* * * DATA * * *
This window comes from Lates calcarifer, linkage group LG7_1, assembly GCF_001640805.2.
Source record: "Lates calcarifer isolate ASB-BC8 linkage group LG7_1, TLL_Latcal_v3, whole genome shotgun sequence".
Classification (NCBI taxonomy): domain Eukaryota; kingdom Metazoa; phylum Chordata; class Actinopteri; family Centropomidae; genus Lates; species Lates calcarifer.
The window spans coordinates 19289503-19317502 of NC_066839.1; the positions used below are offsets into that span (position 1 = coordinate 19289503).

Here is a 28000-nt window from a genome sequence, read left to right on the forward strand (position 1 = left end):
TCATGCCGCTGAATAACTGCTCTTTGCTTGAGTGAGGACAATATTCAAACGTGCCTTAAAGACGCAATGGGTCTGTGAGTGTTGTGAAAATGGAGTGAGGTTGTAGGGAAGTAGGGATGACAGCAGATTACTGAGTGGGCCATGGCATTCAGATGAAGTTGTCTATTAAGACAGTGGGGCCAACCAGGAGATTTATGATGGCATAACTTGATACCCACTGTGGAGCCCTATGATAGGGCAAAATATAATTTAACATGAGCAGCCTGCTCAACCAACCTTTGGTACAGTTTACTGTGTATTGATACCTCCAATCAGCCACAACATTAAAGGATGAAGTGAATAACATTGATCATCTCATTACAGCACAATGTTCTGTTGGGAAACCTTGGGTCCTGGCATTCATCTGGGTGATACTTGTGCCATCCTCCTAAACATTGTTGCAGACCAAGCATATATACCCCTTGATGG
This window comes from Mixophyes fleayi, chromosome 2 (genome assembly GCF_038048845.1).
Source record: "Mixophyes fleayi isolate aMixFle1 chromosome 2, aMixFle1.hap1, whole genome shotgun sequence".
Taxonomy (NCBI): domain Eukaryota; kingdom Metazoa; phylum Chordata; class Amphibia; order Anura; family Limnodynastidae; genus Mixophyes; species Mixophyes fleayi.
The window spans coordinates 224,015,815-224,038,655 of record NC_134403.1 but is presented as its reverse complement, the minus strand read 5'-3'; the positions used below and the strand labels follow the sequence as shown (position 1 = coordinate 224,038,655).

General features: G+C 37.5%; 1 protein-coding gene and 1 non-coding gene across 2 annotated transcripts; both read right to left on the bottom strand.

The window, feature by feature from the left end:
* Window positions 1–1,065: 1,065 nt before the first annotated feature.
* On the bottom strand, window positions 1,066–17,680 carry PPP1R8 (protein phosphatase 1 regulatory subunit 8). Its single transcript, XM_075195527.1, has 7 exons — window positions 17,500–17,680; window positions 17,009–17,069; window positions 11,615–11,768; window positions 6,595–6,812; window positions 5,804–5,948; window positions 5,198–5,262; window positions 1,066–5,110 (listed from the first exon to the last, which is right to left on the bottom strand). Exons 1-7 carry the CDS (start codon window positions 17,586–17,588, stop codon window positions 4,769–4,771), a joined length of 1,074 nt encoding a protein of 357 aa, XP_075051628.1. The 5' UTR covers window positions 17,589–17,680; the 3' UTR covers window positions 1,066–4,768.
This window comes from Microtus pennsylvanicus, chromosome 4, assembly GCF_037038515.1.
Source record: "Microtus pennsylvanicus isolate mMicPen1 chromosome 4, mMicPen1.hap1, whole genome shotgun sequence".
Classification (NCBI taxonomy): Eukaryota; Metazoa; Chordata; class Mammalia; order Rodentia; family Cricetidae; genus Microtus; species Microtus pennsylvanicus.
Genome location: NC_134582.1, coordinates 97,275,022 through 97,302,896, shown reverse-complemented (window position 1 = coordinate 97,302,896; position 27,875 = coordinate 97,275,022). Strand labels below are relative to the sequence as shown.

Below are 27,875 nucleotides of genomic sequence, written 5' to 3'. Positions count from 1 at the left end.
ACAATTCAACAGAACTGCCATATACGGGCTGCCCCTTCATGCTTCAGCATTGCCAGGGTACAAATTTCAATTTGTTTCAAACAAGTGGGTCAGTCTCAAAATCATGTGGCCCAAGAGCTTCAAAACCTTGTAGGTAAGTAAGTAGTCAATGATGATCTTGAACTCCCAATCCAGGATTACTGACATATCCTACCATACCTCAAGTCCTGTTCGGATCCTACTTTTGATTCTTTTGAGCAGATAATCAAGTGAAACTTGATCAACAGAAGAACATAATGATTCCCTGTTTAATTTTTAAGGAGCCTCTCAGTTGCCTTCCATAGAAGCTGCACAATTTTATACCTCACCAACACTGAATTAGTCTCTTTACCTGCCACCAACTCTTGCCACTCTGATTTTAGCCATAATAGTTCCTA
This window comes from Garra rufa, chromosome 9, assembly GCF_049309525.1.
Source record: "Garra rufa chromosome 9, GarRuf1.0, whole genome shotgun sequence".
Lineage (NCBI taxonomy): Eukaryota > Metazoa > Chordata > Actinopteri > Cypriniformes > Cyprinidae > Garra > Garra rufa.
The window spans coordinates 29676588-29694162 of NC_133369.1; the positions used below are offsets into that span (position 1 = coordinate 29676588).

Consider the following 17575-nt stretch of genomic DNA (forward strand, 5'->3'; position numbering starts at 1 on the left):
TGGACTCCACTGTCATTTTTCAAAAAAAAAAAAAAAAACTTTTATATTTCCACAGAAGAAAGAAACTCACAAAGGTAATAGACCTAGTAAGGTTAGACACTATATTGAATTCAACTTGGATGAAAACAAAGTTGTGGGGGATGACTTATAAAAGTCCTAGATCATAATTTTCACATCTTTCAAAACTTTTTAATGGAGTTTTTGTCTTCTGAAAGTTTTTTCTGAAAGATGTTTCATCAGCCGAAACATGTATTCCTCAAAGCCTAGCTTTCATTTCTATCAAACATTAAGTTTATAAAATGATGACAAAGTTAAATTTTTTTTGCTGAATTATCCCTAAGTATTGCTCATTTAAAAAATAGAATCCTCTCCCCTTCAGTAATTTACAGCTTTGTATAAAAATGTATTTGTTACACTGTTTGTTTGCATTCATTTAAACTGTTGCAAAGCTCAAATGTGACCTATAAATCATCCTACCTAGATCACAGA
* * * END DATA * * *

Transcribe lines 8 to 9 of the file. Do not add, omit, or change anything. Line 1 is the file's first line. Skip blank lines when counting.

Source record: "Mixophyes fleayi isolate aMixFle1 chromosome 2, aMixFle1.hap1, whole genome shotgun sequence".
Taxonomy (NCBI): domain Eukaryota; kingdom Metazoa; phylum Chordata; class Amphibia; order Anura; family Limnodynastidae; genus Mixophyes; species Mixophyes fleayi.